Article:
When Queers Bash Back

AP Photo/Jason DeCrow

Members of the LGBT community and their supporters gather to protest a string of anti-gay attacks, including the fatal shooting of 32-year old Mark Carson on Saturday.

On the oak-lined streets of the West Village in New York City—the home of Stonewall, the birthplace of the American gay-rights movement—or among the gym bunnies in Chelsea, gay people are allowed to feel safe. In case the same-sex couples with pastel cardigans walking their dogs aren’t enough, the chipped rainbow decals on the storefronts are there to remind you: You own this space. Going home to Tennessee or Michigan might be another thing, but here you can forget that somewhere out there, there are people who don’t know you and want to hurt you.

The feeling of sanctuary that hovers over the city makes the spate of crimes against gay people in New York over the past week that much more unsettling. First, on Sunday there was the murder of 33-year-old Mark Carson on Sixth Avenue. Shortly after midnight, Carson and a male companion stopped to confront a drunk man yelling anti-gay epithets at them. “Do you want to die right now?” Elliot Morales asked before putting a .38-caliber bullet in Carson’s head, leaving him dead on the sidewalk. The next day in the East Village, Daniel Contarino was beaten unconscious after sharing drinks with Gabriel Roman, who “snapped” after Contarino said he was gay. "Are you a fucking faggot? Why are you a faggot?" Roman said as he pummeled Contarino. Hours later in SoHo, a gay man was punched in the face after he and his partner stood up to Fabian Ortiz and Pedro Jimenez, who had called them "faggots" and "maricones" as they walked by.

Aside from horror and expressions of sympathy for the victims, the reaction from the gay blogosphere has centered around two questions: How do these things happen in New York? and Are hate-crime laws of any use? 

Researchers have yet to settle the question of whether hate-crime laws have a deterrent effect; statistics on hate crimes are unreliable—law-enforcement agencies are not required to keep them, and the way they are counted is not standardized. But critics are probably right that they don't. Face it: When you're among the club crowd in the East Village at two in the morning, you're not in the realm of the rational.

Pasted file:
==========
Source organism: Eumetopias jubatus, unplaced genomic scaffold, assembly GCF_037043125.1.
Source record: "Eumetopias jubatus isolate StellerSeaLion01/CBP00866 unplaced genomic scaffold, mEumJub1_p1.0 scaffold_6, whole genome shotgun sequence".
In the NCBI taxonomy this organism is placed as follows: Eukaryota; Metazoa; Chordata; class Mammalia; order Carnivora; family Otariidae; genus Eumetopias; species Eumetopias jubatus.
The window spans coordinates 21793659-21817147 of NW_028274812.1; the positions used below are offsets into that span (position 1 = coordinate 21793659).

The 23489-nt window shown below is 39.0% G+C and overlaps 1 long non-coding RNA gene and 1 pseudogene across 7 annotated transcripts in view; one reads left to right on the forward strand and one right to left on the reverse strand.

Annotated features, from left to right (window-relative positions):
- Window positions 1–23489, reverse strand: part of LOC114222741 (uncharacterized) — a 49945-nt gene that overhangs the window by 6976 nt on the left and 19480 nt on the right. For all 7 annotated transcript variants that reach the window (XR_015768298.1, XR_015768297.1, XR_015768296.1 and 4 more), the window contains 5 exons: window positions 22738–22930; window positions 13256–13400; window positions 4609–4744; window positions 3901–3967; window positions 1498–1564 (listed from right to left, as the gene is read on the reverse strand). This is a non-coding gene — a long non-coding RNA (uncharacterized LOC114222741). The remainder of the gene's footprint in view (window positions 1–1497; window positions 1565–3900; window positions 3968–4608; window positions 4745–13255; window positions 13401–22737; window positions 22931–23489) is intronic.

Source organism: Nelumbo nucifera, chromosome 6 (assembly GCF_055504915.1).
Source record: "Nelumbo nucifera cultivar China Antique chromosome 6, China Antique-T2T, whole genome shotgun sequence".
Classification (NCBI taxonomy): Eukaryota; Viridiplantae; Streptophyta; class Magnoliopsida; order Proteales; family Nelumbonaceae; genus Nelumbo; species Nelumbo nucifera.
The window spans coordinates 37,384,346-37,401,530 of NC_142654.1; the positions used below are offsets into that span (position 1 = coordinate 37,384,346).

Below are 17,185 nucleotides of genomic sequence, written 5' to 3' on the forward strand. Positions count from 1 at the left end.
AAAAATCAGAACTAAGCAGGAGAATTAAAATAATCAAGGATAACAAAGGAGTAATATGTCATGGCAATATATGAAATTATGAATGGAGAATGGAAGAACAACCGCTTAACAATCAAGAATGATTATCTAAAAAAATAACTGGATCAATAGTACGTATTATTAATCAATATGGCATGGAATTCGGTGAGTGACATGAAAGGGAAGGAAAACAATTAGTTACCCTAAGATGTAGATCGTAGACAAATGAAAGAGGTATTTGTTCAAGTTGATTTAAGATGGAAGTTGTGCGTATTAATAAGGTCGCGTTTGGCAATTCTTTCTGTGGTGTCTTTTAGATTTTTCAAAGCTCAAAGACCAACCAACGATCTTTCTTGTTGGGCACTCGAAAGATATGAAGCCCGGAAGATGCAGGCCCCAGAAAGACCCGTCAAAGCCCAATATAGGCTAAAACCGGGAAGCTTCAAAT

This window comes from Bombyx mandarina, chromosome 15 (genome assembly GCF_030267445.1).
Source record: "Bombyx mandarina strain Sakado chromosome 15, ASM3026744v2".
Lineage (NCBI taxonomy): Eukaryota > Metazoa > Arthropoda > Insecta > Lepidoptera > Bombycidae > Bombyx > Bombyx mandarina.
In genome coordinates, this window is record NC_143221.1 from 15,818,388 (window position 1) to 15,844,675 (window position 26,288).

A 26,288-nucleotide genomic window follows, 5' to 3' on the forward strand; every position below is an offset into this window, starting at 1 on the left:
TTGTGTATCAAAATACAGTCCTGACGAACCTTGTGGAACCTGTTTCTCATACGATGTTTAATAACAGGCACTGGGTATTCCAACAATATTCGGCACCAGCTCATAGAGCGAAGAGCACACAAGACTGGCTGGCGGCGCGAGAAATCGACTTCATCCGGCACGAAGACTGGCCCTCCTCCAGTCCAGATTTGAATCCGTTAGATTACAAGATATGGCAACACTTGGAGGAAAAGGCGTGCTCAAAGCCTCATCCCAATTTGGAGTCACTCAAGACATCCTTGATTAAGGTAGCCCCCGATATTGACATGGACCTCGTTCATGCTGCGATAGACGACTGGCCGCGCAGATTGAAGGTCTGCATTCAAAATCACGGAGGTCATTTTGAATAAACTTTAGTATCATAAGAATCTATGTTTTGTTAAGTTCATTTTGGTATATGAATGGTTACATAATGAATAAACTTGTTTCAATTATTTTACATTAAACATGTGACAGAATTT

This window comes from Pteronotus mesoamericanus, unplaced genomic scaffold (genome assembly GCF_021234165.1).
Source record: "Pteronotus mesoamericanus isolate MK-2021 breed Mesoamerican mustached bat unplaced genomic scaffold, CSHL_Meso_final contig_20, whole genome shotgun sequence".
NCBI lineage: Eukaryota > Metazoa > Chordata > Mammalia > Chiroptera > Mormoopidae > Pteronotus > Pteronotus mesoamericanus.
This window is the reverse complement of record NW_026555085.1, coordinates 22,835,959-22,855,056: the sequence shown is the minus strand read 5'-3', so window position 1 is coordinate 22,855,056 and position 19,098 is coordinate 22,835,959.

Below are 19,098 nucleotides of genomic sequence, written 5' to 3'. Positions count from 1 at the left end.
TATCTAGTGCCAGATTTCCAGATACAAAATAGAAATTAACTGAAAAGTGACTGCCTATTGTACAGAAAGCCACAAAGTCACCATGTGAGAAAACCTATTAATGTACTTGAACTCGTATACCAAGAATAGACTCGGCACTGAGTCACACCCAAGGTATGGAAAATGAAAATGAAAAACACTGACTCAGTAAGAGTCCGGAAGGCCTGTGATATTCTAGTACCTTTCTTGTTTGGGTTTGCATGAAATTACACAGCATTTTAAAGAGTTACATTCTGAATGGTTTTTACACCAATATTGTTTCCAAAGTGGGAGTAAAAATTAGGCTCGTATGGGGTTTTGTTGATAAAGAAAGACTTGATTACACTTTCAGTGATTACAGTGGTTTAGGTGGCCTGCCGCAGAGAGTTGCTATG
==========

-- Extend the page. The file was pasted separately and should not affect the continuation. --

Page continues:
But that's not the point of these laws. Hate-crime laws send a message on behalf of the community: We will not tolerate prejudice. They are the legal equivalent of those rainbow decals on storefront windows. They tell gay people that they are valued, that they have as much ownership of our public spaces as anyone else does. Whenever I reflect on the matter, I feel grateful that the straight members of my community value me enough to make that point.

But the idea that discrimination won't occur in a place where there are strong legal rights and protections for gay people is naive; if anything, it is precisely where gay rights are pushing the envelope that you're most likely to see a backlash. If you look at the rate of hate crimes by state, you'd be surprised to see that New York, Massachusetts, and Washington, D.C.—all places with marriage equality and strong protections for LGBT people—are in the top 20. Washington, D.C. and Massachusetts hold the first and fifth slots, respectively. This makes sense: Places where there are more out gay people present more opportunities for them to be victims of bias-motivated crimes.